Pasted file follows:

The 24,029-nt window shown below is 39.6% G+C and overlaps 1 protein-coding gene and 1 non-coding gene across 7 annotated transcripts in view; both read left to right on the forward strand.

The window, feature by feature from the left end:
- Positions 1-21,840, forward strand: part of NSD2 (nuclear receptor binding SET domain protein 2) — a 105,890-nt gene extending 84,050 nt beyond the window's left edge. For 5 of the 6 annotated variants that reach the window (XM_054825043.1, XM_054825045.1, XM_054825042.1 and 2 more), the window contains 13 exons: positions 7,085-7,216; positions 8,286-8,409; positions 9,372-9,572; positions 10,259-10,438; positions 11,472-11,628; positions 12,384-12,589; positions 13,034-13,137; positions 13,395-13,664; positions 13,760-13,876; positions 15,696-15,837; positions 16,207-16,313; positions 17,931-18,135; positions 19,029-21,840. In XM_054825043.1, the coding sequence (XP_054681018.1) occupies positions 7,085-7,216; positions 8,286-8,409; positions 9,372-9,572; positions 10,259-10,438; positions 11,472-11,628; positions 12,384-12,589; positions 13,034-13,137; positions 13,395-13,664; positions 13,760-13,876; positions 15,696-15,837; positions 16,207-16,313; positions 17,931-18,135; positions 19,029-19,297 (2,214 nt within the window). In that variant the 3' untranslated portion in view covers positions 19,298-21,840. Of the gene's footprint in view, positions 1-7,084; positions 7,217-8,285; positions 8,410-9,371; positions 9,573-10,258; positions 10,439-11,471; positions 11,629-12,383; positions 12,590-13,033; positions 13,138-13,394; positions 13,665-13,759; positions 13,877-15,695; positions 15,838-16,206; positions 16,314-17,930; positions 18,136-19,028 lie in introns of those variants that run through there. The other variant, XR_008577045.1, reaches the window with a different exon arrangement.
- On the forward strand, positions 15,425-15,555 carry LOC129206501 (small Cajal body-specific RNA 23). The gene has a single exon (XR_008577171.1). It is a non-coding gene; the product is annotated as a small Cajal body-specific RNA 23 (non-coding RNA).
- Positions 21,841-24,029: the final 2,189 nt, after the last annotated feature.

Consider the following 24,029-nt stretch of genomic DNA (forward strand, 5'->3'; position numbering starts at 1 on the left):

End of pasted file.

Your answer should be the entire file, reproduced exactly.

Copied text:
The 24,029-nt window shown below is 39.6% G+C and overlaps 1 protein-coding gene and 1 non-coding gene across 7 annotated transcripts in view; both read left to right on the forward strand.

The window, feature by feature from the left end:
- Positions 1-21,840, forward strand: part of NSD2 (nuclear receptor binding SET domain protein 2) — a 105,890-nt gene extending 84,050 nt beyond the window's left edge. For 5 of the 6 annotated variants that reach the window (XM_054825043.1, XM_054825045.1, XM_054825042.1 and 2 more), the window contains 13 exons: positions 7,085-7,216; positions 8,286-8,409; positions 9,372-9,572; positions 10,259-10,438; positions 11,472-11,628; positions 12,384-12,589; positions 13,034-13,137; positions 13,395-13,664; positions 13,760-13,876; positions 15,696-15,837; positions 16,207-16,313; positions 17,931-18,135; positions 19,029-21,840. In XM_054825043.1, the coding sequence (XP_054681018.1) occupies positions 7,085-7,216; positions 8,286-8,409; positions 9,372-9,572; positions 10,259-10,438; positions 11,472-11,628; positions 12,384-12,589; positions 13,034-13,137; positions 13,395-13,664; positions 13,760-13,876; positions 15,696-15,837; positions 16,207-16,313; positions 17,931-18,135; positions 19,029-19,297 (2,214 nt within the window). In that variant the 3' untranslated portion in view covers positions 19,298-21,840. Of the gene's footprint in view, positions 1-7,084; positions 7,217-8,285; positions 8,410-9,371; positions 9,573-10,258; positions 10,439-11,471; positions 11,629-12,383; positions 12,590-13,033; positions 13,138-13,394; positions 13,665-13,759; positions 13,877-15,695; positions 15,838-16,206; positions 16,314-17,930; positions 18,136-19,028 lie in introns of those variants that run through there. The other variant, XR_008577045.1, reaches the window with a different exon arrangement.
- On the forward strand, positions 15,425-15,555 carry LOC129206501 (small Cajal body-specific RNA 23). The gene has a single exon (XR_008577171.1). It is a non-coding gene; the product is annotated as a small Cajal body-specific RNA 23 (non-coding RNA).
- Positions 21,841-24,029: the final 2,189 nt, after the last annotated feature.

Consider the following 24,029-nt stretch of genomic DNA (forward strand, 5'->3'; position numbering starts at 1 on the left):